- Perhaps the counterpart of this is that the Tamron is noticeably wider at 24mm. Still, I wouldn’t be surprised to find that you would have as much image left after distortion correction due to the higher distortion of the Tamron.
- Color rendition is excellent from the lens as well. Colors are rich and yet realistic, and the images remind me a lot of those I got from 50mm f/1.4 ART (and that’s a good thing!). Contrast is very strong. The combination of good contrast, good color, and great sharpness give images a very nice “professional” quality that easily justifies the price of the lens.
The excellent image quality, very high resolution, low distortion, and ability to use traditional filters makes this a nice choice as a landscape lens. It isn’t as wide as many other options, but if 24mm is wide enough for you the lens will produce some very strongly detailed, beautifully colored images. It seems ready to be paired with some of the higher resolution bodies now on the market. If you aren’t comfortable composing at wider focal lengths and want excellent image quality in a moderately wide lens, this is a pretty compelling option as it can also function better as a general purpose/wide prime than some of the true wide angle lenses. The fact that it retains the use of traditional filters should not be overlooked, either. Finally, the excellent sunburst produced when the lens is stopped down is a great extra detail.
I should also note that the extra wide aperture (for a zoom) helps to create more options for storytelling. See the difference in perspective provided by my focus in these two 35mm f/2 shots. I prefer the one with the girl out of focus as it (to me) is more effective as a storytelling image (and would also make a great B-roll shot from a portrait session).
Although I’ve elected to share mostly images in this review without any post processing work, I should note that the images from the lens lend themselves to processing very well. They are sharp and have good contrast, and that opens up a lot of potential for playing with them. Here are a few images that I’ve added some post work to during my review period:
What else is the lens good for?
Pretty much everything that 24mm, 28mm, and 35mm prime lenses are good for. One great application is environmental portraiture. The ability to get sharp, crisp results at wide apertures (though one stop less than a 35mm f/1.4 prime) will allow you to include full body, environmental shots while retaining a bit of the 3 dimensional “cut-out” effect that is so valuable in producing professional looking portraits. Just don’t expect the kind of subject isolation that longer focal lengths provide. Pairing a lens like this with a nice telephoto will allow you to have some great variety in your portrait sessions. Here’s an example of an environmental portrait at 35mm f/2:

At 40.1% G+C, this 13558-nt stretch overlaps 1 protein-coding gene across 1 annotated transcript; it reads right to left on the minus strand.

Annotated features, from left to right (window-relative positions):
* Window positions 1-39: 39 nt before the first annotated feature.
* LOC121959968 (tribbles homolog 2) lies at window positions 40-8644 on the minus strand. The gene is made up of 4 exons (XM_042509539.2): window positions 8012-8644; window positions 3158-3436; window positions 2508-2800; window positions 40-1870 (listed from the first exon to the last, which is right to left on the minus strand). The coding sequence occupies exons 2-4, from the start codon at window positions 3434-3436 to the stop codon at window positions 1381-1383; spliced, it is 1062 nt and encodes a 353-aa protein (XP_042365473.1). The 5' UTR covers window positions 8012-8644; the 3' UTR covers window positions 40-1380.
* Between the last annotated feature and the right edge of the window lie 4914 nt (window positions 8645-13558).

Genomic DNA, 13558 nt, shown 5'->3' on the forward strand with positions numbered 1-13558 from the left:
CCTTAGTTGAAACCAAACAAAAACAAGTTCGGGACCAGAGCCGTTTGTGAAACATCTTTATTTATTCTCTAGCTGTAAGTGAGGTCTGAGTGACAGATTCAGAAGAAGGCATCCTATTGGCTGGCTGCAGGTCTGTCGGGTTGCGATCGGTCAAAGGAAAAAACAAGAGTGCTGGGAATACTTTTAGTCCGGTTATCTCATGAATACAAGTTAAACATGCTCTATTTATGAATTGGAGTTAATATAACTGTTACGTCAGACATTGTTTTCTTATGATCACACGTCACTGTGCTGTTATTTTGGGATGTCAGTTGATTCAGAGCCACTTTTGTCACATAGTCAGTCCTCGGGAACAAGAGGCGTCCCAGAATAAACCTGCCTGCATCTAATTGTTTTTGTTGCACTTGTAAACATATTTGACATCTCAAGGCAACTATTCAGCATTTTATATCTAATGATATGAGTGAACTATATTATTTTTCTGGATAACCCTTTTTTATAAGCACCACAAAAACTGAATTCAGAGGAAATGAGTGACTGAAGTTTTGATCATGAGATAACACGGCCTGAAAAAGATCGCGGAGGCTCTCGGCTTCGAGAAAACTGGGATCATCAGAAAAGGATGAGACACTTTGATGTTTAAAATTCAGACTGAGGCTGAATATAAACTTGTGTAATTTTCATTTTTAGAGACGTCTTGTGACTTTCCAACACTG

I enjoy getting close to flowers or other objects and being able to blur the background but still retain some storytelling context due to the wider focal length. You can get closer than a foot with the lens and get a nice bit of magnification. Here are a few examples of what you can do with nature shooting at close distances. I’ve included a shot of a bench at both 24mm and 35mm to show you the different perspectives available.
What is the Lens Not so Good For?
Some people enjoy this kind of focal length as a street or walk-about lens. I would suggest that a small prime might be better for this, however, as this lens is not particularly small or light. It probably isn’t the best choice for travel, either, as it is pretty large and heavy along with the fact that it isn’t weather sealed and has a confining zoom range. I still prefer a 24-70mm lens for travel; that focal length just opens up more opportunities.
The lens is also not my top choice for astraphotography. The f/2 aperture is a big advantage, as it will enable you to get a lot of light to the sensor and enable you to use lower ISO settings, and certainly the high native sharpness is another advantage. There are two disadvantages, however, and one of them is pretty big. The smaller deal is the high level of vignetting at the wide apertures you are likely to be using the lens at for this kind of work. The bigger deal is that while coma isn’t terrible (not quite flying ducks or flying saucers), light points (stars) tend to be elongated and look more like the beginning of star trails normally associated with longer exposure times. The crop here is from a 20 second exposure (too brief for actual movement of the stars), and yet when I viewed the image I had to double-check the exposure time because the star points looked like the exposure was longer (more like 40-50 seconds).